Humanity’s natural condition, since the fall of Adam and Eve, is characterized by unbelief. As Paul says in Romans 1:18–3:20, we do not trust the God who is revealed in nature, and we deny His sovereign right to rule over us. The result is enslavement to wickedness. Belief, or faith, determines whether one has been rescued from sin and misery (Eph. 2:8–10). By faith alone we move from being enemies of God to being His children.
The faith of which we speak—saving faith—is not equivalent to knowledge, though it includes knowledge of the One in whom faith is placed. We see this in Mark 9:20, when the demon-possessed boy is brought to Jesus. Upon seeing the Lord, the demon reacts violently, throwing the boy to the ground. Clearly, the evil spirit knows that it is in the presence of the Almighty, but it does not trust in Him. Knowing God’s rightful rule, the demon nevertheless rejects it and displays open rebellion toward the Son of God.
On the other hand, the father of the demon-possessed young man illustrates true faith. When given the opportunity to trust Christ, the boy’s father says that he believes Jesus can help his son (vv. 21–24). But the faith that the man has is not a perfect faith, for at the same time he says that he believes Christ, he also exclaims, “Help my unbelief!” In other words, the faith the father possesses is true, albeit weak, and we know this to be the case because Mark 9:25 indicates that Jesus acts according to the man’s faith-motivated request—He heals the man’s son. In all this, we learn an important lesson, namely, that the efficacy and power of faith is found not in the strength of the faith but in the strength of faith’s object. Even the weakest trust in Christ is enough, for what is necessary to receive Him and all His benefits is true faith, not perfect faith.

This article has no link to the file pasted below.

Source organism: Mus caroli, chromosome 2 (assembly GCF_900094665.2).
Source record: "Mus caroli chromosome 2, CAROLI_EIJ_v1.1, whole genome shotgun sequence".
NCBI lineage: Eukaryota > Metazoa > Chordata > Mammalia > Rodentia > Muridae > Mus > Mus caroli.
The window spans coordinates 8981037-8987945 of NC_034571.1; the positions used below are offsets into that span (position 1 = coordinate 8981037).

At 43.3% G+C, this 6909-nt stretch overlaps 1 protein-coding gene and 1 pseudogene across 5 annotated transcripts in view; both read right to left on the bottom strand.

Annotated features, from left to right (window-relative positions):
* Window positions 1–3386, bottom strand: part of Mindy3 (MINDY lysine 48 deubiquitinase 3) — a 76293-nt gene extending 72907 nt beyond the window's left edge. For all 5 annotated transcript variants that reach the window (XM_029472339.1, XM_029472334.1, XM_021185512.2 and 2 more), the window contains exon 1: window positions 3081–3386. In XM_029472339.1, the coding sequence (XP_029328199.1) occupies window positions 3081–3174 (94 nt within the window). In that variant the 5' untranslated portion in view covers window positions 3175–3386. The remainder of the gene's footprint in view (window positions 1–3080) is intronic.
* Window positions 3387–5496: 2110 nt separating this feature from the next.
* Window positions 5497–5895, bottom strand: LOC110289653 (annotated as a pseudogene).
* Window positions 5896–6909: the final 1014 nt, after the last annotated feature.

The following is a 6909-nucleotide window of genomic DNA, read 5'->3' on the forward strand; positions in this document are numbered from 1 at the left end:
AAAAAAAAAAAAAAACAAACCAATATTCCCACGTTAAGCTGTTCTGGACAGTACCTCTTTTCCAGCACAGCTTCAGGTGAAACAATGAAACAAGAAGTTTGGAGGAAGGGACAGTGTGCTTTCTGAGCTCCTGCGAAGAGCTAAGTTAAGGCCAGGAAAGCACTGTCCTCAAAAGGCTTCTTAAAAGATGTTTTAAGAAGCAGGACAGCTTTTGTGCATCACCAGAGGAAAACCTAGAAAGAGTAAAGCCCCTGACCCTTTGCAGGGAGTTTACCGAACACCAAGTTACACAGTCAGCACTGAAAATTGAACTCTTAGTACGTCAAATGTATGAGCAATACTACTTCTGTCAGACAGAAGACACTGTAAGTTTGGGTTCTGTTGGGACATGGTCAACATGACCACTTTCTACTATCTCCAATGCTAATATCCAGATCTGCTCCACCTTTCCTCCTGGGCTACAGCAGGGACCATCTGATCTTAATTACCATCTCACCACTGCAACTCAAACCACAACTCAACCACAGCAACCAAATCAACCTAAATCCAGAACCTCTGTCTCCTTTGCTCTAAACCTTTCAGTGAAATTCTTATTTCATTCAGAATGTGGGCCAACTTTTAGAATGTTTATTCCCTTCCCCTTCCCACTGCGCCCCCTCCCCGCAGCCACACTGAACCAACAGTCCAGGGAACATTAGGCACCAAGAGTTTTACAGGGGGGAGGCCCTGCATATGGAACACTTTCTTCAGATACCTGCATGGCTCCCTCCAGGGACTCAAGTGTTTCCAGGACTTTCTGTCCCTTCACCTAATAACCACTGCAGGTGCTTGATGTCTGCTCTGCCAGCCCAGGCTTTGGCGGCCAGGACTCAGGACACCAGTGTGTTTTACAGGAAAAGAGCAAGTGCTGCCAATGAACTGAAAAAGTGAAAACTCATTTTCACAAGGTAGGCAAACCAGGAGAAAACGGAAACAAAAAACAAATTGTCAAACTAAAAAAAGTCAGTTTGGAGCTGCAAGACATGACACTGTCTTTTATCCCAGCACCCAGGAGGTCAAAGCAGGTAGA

That being said, we dare not rest content with a weak faith. Instead, we are called to partake of God’s means of grace to strengthen our faith and “go on to maturity” (Heb. 6:1). John Calvin comments on today’s passage: “As our faith is never perfect, it follows that we are partly unbelievers; but God forgives us, and exercises such forbearance towards us, as to reckon us believers on account of a small portion of faith. It is our duty, in the meantime, carefully to shake off the remains of in delity which adhere to us, to strive against them, and to pray to God to correct them, and, as often as we are engaged in this conflict, to fly to him for aid.”